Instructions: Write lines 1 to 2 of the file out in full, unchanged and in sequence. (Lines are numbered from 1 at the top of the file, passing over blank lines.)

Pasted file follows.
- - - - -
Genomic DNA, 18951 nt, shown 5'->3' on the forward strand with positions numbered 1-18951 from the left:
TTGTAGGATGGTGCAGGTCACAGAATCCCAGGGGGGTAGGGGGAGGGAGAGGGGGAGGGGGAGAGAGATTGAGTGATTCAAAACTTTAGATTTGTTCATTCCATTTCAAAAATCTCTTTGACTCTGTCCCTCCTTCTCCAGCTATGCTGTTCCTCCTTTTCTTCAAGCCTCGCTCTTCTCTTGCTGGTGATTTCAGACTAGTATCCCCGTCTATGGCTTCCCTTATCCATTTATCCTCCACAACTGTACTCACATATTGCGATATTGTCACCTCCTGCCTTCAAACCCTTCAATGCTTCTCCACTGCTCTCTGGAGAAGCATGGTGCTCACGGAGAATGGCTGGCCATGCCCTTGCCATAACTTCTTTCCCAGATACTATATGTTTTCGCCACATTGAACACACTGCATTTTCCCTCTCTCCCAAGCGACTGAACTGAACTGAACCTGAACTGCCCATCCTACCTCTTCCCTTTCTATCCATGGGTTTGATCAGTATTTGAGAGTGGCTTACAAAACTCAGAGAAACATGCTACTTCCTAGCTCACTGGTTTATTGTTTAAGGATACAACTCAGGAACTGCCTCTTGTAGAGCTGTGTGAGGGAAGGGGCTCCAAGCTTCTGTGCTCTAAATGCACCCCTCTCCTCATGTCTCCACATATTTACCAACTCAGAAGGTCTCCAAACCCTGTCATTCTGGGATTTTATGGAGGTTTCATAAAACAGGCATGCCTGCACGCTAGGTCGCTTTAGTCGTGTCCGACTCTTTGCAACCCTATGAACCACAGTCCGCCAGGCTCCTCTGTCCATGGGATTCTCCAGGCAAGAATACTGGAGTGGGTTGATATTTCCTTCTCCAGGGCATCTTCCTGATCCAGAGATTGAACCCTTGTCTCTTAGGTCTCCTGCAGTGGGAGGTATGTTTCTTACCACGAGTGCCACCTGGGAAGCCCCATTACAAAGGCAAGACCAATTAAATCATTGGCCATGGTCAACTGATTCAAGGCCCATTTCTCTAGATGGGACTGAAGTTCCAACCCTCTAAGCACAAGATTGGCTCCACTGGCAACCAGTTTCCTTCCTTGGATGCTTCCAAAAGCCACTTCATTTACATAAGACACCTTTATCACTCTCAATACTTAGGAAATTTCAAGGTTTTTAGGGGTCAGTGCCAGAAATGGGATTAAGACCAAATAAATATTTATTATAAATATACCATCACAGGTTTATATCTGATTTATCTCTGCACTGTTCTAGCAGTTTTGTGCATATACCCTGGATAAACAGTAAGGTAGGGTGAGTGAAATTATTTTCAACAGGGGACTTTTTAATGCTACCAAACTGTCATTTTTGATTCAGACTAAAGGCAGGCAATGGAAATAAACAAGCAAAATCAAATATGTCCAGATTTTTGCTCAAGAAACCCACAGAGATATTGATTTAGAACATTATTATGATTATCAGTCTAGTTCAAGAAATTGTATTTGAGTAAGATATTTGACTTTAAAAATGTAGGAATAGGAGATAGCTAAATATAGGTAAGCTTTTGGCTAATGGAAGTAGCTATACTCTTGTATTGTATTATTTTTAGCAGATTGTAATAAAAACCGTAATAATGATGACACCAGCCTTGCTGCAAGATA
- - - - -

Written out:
Genomic DNA, 18951 nt, shown 5'->3' on the forward strand with positions numbered 1-18951 from the left:
TTGTAGGATGGTGCAGGTCACAGAATCCCAGGGGGGTAGGGGGAGGGAGAGGGGGAGGGGGAGAGAGATTGAGTGATTCAAAACTTTAGATTTGTTCATTCCATTTCAAAAATCTCTTTGACTCTGTCCCTCCTTCTCCAGCTATGCTGTTCCTCCTTTTCTTCAAGCCTCGCTCTTCTCTTGCTGGTGATTTCAGACTAGTATCCCCGTCTATGGCTTCCCTTATCCATTTATCCTCCACAACTGTACTCACATATTGCGATATTGTCACCTCCTGCCTTCAAACCCTTCAATGCTTCTCCACTGCTCTCTGGAGAAGCATGGTGCTCACGGAGAATGGCTGGCCATGCCCTTGCCATAACTTCTTTCCCAGATACTATATGTTTTCGCCACATTGAACACACTGCATTTTCCCTCTCTCCCAAGCGACTGAACTGAACTGAACCTGAACTGCCCATCCTACCTCTTCCCTTTCTATCCATGGGTTTGATCAGTATTTGAGAGTGGCTTACAAAACTCAGAGAAACATGCTACTTCCTAGCTCACTGGTTTATTGTTTAAGGATACAACTCAGGAACTGCCTCTTGTAGAGCTGTGTGAGGGAAGGGGCTCCAAGCTTCTGTGCTCTAAATGCACCCCTCTCCTCATGTCTCCACATATTTACCAACTCAGAAGGTCTCCAAACCCTGTCATTCTGGGATTTTATGGAGGTTTCATAAAACAGGCATGCCTGCACGCTAGGTCGCTTTAGTCGTGTCCGACTCTTTGCAACCCTATGAACCACAGTCCGCCAGGCTCCTCTGTCCATGGGATTCTCCAGGCAAGAATACTGGAGTGGGTTGATATTTCCTTCTCCAGGGCATCTTCCTGATCCAGAGATTGAACCCTTGTCTCTTAGGTCTCCTGCAGTGGGAGGTATGTTTCTTACCACGAGTGCCACCTGGGAAGCCCCATTACAAAGGCAAGACCAATTAAATCATTGGCCATGGTCAACTGATTCAAGGCCCATTTCTCTAGATGGGACTGAAGTTCCAACCCTCTAAGCACAAGATTGGCTCCACTGGCAACCAGTTTCCTTCCTTGGATGCTTCCAAAAGCCACTTCATTTACATAAGACACCTTTATCACTCTCAATACTTAGGAAATTTCAAGGTTTTTAGGGGTCAGTGCCAGAAATGGGATTAAGACCAAATAAATATTTATTATAAATATACCATCACAGGTTTATATCTGATTTATCTCTGCACTGTTCTAGCAGTTTTGTGCATATACCCTGGATAAACAGTAAGGTAGGGTGAGTGAAATTATTTTCAACAGGGGACTTTTTAATGCTACCAAACTGTCATTTTTGATTCAGACTAAAGGCAGGCAATGGAAATAAACAAGCAAAATCAAATATGTCCAGATTTTTGCTCAAGAAACCCACAGAGATATTGATTTAGAACATTATTATGATTATCAGTCTAGTTCAAGAAATTGTATTTGAGTAAGATATTTGACTTTAAAAATGTAGGAATAGGAGATAGCTAAATATAGGTAAGCTTTTGGCTAATGGAAGTAGCTATACTCTTGTATTGTATTATTTTTAGCAGATTGTAATAAAAACCGTAATAATGATGACACCAGCCTTGCTGCAAGATA